Regeneration CIS Campaign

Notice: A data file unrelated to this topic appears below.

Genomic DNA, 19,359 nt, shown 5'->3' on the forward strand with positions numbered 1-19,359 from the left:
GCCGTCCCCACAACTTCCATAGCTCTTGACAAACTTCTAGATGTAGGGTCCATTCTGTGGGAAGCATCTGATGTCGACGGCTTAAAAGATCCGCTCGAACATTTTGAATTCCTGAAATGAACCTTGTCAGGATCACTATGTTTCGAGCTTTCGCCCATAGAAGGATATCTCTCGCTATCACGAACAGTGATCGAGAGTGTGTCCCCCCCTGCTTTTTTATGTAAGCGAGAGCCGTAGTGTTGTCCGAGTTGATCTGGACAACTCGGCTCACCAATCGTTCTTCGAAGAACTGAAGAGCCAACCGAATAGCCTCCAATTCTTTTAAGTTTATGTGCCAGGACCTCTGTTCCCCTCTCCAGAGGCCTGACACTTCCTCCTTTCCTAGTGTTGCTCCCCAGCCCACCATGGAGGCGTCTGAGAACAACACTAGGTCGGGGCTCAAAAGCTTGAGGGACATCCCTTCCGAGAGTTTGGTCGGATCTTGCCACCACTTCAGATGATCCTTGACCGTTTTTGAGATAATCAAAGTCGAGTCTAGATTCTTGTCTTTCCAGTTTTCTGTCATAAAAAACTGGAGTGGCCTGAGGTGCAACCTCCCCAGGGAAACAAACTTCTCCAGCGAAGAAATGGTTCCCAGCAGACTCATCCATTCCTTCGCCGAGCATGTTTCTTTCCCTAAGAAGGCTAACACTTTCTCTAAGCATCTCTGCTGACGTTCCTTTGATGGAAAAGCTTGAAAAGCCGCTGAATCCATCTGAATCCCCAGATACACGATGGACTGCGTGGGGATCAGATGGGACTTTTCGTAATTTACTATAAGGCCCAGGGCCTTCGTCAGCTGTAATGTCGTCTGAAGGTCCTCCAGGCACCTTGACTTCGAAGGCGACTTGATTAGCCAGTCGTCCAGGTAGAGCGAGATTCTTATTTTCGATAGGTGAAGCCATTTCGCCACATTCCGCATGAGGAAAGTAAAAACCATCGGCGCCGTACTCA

Regenerating ORT Schools and Programs in the CIS and Baltic States Building upon the exceptional success of Regeneration 2000, World ORT has embarked on its successor project, Regeneration 2004. Like its predecessor, Regeneration 2004 aims to bring quality Judaic and general high school education to Jewish communities throughout the independent sovereign states of the region that was formerly the Soviet Union. Photo (right): ORT Students in the CIS integrate technology with normal lessons Jewish parents remain committed to secure the best possible education for their children, but the resurgent communities by themselves are unable to support a Jewish educational system. . The funding for much of Regeneration 2000, a four-year project aimed at 11 schools, ran out at the end of 2003. However, the demand for quality education that originally gave rise to the project remains. There is now an urgent need for a project to take over from Regeneration 2000, both to continue serving its existing network and to include more of the communities appealing for help. Other realities have also crept into the picture, reinforcing the need to take action. Much of the support for the establishment and operation of the Jewish schools network in the former Soviet Union came from the Israeli government. The escalating economic crisis in Israel has forced the government there to reduce the amount of money it can allocate to its overseas programs. The cuts to the FSU program amount to a massive 40 percent. This places enormous strain on the schools, but it would be a disaster if they had to close. World ORT has agreed with the Jewish Agency and the Israeli Ministry of Education to take on a greater portion of the burden of running the schools to ensure that they continue to operate. But it can only do so if it has the continued trust of the wider community, and the backing of its philanthropic sources. The renewed program must also take into account lessons learned in the early stages of the project, and changes that have taken place in the curriculum requirements of the schools. Specifically, there is a demand within the schools to further enhance the IT provision and to extend its scope to include a broader raft of subjects – including science, humanities and Jewish studies. This will enable the schools to take advantage of the wide range of Internet-based materials, educational software and attendant methodologies that are becoming available, thus maintaining the schools’ edge within the local education system. Much of the groundwork for this growth is already in place. ORT’s administrative, operational, developmental, training and support infrastructure is well established throughout the region, and a significant number of teachers have received basic training as part of the earlier initiatives. ORT plans to include in the new program 18 schools and centers in Russia, Ukraine, Latvia, Lithuania, Moldova, Belarus and Kyrgistan. In order to complete its mission for the renewed program, ORT will ensure that equipment and services in existing centers are maintained and fully operational, to upgrade systems to enable them to deliver enhanced options, to provide school-wide training to ensure that all staff is able to deliver the new materials, and to provide ongoing staffing and resources. In the new centers, ORT will carry out necessary refurbishments, plan and install new systems and services, train staff, and provide ongoing staffing and support. Network-wide, ORT must develop curricula materials–software, textbooks, student and teacher guides, training materials–as well as to provide training seminars and ongoing support.